Did anyone ever respond? I just purchased a 2018 Jeep Compass with 30000 miles on it and noticed oil on top near the corner of the block. Kind of inline with the belts, like your picture. So you think there is a manufacturing defect? Isn't this engine the same exact engine as the renegade? Although the Renegade is made in Italy, and my compass was made in Mexico.
Dave,

Good evening.

First things first: if you notice my picture is not taken from the top of the engine. This picture is taken from the bottom looking up. The oil pan looks like a valve cover so it's tricky to get the right perspective. I took this picture to show how far up the block the oil was dripping. I know, it's a bad picture.

Secondly you ask if I think it were a manufacturer defect. In my case, no. I tracked my leak successfully to the timing cover gasket. Gaskets eventually will fail. It was an extremely lengthy repair to remove the timing cover and clean the surfaces, but I did it and it fixed the leak. I don't like using RTV sealant in tight spaces like this, but that is what Jeep decided to use for the timing cover. Yay...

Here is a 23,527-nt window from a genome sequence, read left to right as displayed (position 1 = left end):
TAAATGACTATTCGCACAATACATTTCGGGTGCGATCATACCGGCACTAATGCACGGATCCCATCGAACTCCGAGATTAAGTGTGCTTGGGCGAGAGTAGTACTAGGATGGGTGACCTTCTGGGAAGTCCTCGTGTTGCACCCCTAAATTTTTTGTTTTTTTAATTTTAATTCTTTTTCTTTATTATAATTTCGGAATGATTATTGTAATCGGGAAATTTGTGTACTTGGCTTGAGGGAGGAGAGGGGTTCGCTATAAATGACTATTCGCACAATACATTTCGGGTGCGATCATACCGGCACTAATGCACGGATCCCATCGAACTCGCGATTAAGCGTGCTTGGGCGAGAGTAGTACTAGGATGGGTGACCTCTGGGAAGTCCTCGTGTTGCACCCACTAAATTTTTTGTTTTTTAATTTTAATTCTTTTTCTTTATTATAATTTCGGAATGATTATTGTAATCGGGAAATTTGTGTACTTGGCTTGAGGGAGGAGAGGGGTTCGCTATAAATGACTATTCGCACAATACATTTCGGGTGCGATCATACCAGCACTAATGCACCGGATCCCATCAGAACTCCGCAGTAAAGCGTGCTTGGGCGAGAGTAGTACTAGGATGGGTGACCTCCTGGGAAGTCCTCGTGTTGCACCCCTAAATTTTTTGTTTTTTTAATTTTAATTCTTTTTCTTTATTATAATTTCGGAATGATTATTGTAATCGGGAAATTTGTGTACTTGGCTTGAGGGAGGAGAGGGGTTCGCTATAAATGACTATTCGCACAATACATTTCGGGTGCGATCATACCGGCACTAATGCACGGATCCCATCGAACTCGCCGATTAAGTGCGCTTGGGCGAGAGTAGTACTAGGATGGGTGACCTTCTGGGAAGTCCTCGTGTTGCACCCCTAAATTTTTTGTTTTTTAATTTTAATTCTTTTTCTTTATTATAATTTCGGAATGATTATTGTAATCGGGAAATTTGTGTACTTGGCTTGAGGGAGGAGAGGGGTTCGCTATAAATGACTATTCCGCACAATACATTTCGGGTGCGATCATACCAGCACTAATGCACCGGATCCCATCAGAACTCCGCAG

It's strange that you are noticing oil with such low mileage... but I would have to see some pictures to help you diagnose. My first thought goes to your valve cover gasket... but don't hold me to that. Also if you have a 2018 with 30K, it's most likely still under a power train warranty. I would check on that unless you're like me and enjoy fixing it yourself.

I'm not sure what engine you have in the '18s or if it's the same as the Renegad, but I have the 2.4L 4 cy.
 

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Thanks for the feedback. The engine is a 2.4 L4. Even though this looks like oil, when I took a white sock to it, it came off like it was graphite, not like oil would. I am suspecting residue possibly from the bushings / brushes of the alternator and / or belt. I will keep an eye on it in a few days and it is scheduled to go in on Thursday this week for this reason. I will show them pictures as I removed the evidence. haha